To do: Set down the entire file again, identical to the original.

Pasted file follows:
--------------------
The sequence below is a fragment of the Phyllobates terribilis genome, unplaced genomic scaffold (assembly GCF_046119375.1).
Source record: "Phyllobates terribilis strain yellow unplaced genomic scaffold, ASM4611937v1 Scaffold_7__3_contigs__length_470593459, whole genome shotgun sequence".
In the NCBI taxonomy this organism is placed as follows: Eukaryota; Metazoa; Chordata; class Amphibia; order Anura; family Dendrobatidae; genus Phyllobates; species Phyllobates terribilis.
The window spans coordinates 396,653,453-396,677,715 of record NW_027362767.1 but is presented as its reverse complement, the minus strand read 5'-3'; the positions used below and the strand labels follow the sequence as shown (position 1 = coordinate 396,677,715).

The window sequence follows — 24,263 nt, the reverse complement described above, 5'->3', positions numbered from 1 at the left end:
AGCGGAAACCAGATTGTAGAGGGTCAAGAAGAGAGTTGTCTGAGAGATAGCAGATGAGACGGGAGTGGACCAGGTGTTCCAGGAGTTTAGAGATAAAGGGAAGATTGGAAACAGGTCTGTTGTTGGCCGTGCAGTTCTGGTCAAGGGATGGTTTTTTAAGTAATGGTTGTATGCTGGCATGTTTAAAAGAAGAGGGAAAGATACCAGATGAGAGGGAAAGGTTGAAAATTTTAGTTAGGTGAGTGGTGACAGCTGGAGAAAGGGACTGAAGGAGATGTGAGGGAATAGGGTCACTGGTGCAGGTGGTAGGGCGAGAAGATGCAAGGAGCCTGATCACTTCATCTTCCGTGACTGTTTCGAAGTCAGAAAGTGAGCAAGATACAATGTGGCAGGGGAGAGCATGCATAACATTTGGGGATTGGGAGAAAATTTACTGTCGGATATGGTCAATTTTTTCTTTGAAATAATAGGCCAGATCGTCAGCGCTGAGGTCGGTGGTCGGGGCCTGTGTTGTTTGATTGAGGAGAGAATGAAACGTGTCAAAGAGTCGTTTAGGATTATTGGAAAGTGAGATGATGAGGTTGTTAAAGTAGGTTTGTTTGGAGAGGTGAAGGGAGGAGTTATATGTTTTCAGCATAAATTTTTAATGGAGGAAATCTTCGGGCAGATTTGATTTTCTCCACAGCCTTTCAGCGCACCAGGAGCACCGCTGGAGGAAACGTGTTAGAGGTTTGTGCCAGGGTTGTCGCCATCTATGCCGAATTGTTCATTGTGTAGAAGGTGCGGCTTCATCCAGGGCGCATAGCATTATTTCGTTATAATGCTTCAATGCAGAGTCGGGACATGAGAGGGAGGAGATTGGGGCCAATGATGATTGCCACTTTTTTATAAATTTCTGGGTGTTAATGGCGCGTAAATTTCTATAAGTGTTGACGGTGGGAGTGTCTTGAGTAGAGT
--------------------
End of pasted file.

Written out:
The sequence below is a fragment of the Phyllobates terribilis genome, unplaced genomic scaffold (assembly GCF_046119375.1).
Source record: "Phyllobates terribilis strain yellow unplaced genomic scaffold, ASM4611937v1 Scaffold_7__3_contigs__length_470593459, whole genome shotgun sequence".
In the NCBI taxonomy this organism is placed as follows: Eukaryota; Metazoa; Chordata; class Amphibia; order Anura; family Dendrobatidae; genus Phyllobates; species Phyllobates terribilis.
The window spans coordinates 396,653,453-396,677,715 of record NW_027362767.1 but is presented as its reverse complement, the minus strand read 5'-3'; the positions used below and the strand labels follow the sequence as shown (position 1 = coordinate 396,677,715).

The window sequence follows — 24,263 nt, the reverse complement described above, 5'->3', positions numbered from 1 at the left end:
AGCGGAAACCAGATTGTAGAGGGTCAAGAAGAGAGTTGTCTGAGAGATAGCAGATGAGACGGGAGTGGACCAGGTGTTCCAGGAGTTTAGAGATAAAGGGAAGATTGGAAACAGGTCTGTTGTTGGCCGTGCAGTTCTGGTCAAGGGATGGTTTTTTAAGTAATGGTTGTATGCTGGCATGTTTAAAAGAAGAGGGAAAGATACCAGATGAGAGGGAAAGGTTGAAAATTTTAGTTAGGTGAGTGGTGACAGCTGGAGAAAGGGACTGAAGGAGATGTGAGGGAATAGGGTCACTGGTGCAGGTGGTAGGGCGAGAAGATGCAAGGAGCCTGATCACTTCATCTTCCGTGACTGTTTCGAAGTCAGAAAGTGAGCAAGATACAATGTGGCAGGGGAGAGCATGCATAACATTTGGGGATTGGGAGAAAATTTACTGTCGGATATGGTCAATTTTTTCTTTGAAATAATAGGCCAGATCGTCAGCGCTGAGGTCGGTGGTCGGGGCCTGTGTTGTTTGATTGAGGAGAGAATGAAACGTGTCAAAGAGTCGTTTAGGATTATTGGAAAGTGAGATGATGAGGTTGTTAAAGTAGGTTTGTTTGGAGAGGTGAAGGGAGGAGTTATATGTTTTCAGCATAAATTTTTAATGGAGGAAATCTTCGGGCAGATTTGATTTTCTCCACAGCCTTTCAGCGCACCAGGAGCACCGCTGGAGGAAACGTGTTAGAGGTTTGTGCCAGGGTTGTCGCCATCTATGCCGAATTGTTCATTGTGTAGAAGGTGCGGCTTCATCCAGGGCGCATAGCATTATTTCGTTATAATGCTTCAATGCAGAGTCGGGACATGAGAGGGAGGAGATTGGGGCCAATGATGATTGCCACTTTTTTATAAATTTCTGGGTGTTAATGGCGCGTAAATTTCTATAAGTGTTGACGGTGGGAGTGTCTTGAGTAGAGT